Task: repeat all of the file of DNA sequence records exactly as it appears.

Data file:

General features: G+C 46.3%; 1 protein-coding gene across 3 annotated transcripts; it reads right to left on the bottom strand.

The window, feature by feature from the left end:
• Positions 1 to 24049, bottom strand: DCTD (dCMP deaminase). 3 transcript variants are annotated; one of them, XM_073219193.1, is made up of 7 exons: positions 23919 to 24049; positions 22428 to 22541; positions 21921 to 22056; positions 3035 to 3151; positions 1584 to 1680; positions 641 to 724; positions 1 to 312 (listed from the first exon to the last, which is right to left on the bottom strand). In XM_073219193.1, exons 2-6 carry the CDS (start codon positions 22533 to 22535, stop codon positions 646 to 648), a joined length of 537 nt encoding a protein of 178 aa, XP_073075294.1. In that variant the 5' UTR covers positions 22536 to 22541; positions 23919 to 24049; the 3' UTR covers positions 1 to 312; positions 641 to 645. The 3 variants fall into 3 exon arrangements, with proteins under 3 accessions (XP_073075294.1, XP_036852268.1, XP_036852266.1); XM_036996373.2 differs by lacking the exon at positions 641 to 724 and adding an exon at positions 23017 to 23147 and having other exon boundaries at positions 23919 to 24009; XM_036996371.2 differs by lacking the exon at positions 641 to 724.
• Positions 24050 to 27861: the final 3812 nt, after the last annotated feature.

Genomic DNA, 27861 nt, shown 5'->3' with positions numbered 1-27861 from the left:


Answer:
General features: G+C 46.3%; 1 protein-coding gene across 3 annotated transcripts; it reads right to left on the bottom strand.

The window, feature by feature from the left end:
• Positions 1 to 24049, bottom strand: DCTD (dCMP deaminase). 3 transcript variants are annotated; one of them, XM_073219193.1, is made up of 7 exons: positions 23919 to 24049; positions 22428 to 22541; positions 21921 to 22056; positions 3035 to 3151; positions 1584 to 1680; positions 641 to 724; positions 1 to 312 (listed from the first exon to the last, which is right to left on the bottom strand). In XM_073219193.1, exons 2-6 carry the CDS (start codon positions 22533 to 22535, stop codon positions 646 to 648), a joined length of 537 nt encoding a protein of 178 aa, XP_073075294.1. In that variant the 5' UTR covers positions 22536 to 22541; positions 23919 to 24049; the 3' UTR covers positions 1 to 312; positions 641 to 645. The 3 variants fall into 3 exon arrangements, with proteins under 3 accessions (XP_073075294.1, XP_036852268.1, XP_036852266.1); XM_036996373.2 differs by lacking the exon at positions 641 to 724 and adding an exon at positions 23017 to 23147 and having other exon boundaries at positions 23919 to 24009; XM_036996371.2 differs by lacking the exon at positions 641 to 724.
• Positions 24050 to 27861: the final 3812 nt, after the last annotated feature.

Genomic DNA, 27861 nt, shown 5'->3' with positions numbered 1-27861 from the left: